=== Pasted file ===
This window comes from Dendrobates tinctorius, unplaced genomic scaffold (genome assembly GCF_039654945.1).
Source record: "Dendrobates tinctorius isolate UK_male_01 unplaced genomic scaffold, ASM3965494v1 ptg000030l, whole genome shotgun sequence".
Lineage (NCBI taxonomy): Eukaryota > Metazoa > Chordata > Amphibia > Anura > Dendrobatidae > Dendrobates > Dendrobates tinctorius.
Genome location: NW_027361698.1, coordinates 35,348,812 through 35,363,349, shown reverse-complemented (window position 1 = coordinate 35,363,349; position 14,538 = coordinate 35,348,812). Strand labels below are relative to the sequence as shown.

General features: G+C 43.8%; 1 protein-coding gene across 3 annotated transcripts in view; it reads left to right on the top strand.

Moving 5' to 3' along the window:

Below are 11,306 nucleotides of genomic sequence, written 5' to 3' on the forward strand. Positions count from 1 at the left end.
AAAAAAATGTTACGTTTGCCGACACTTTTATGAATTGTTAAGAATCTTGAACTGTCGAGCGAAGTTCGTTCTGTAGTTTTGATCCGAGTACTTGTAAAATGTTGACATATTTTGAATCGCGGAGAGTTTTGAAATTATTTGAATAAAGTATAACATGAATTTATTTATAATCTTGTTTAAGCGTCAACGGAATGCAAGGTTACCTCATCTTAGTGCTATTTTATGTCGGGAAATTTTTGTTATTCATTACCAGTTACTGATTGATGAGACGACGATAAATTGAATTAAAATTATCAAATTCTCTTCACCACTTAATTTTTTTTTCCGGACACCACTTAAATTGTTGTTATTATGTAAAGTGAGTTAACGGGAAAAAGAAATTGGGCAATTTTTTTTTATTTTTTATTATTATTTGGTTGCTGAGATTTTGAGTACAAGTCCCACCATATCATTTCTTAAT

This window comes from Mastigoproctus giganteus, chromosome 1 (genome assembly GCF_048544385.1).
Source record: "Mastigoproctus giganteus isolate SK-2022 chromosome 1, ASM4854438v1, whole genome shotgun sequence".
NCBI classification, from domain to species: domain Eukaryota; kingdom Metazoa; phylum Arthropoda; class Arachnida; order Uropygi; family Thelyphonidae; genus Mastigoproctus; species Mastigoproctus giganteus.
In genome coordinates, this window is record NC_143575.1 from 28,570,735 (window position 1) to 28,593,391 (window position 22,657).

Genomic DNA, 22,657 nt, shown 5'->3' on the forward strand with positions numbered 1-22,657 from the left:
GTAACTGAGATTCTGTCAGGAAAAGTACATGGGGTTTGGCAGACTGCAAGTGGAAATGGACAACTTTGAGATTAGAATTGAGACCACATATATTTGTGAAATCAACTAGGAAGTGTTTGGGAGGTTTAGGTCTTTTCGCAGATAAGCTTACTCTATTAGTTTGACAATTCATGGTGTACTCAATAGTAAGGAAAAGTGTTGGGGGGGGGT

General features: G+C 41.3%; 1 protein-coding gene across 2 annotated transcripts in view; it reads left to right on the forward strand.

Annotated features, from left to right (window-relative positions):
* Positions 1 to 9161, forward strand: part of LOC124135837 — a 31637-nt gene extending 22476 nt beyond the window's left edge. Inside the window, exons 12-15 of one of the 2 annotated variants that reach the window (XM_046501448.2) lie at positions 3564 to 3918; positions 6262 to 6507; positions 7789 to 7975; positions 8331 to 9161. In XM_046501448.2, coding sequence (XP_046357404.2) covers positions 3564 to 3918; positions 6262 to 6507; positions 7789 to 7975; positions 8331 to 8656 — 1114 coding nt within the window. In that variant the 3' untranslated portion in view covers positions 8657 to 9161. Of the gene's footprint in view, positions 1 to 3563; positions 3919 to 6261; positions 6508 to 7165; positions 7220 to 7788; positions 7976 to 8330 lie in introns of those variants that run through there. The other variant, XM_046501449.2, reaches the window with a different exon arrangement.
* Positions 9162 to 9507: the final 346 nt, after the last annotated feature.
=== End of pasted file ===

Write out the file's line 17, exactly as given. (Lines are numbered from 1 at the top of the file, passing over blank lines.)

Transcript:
* Positions 1 to 9161, forward strand: part of LOC124135837 — a 31637-nt gene extending 22476 nt beyond the window's left edge. Inside the window, exons 12-15 of one of the 2 annotated variants that reach the window (XM_046501448.2) lie at positions 3564 to 3918; positions 6262 to 6507; positions 7789 to 7975; positions 8331 to 9161. In XM_046501448.2, coding sequence (XP_046357404.2) covers positions 3564 to 3918; positions 6262 to 6507; positions 7789 to 7975; positions 8331 to 8656 — 1114 coding nt within the window. In that variant the 3' untranslated portion in view covers positions 8657 to 9161. Of the gene's footprint in view, positions 1 to 3563; positions 3919 to 6261; positions 6508 to 7165; positions 7220 to 7788; positions 7976 to 8330 lie in introns of those variants that run through there. The other variant, XM_046501449.2, reaches the window with a different exon arrangement.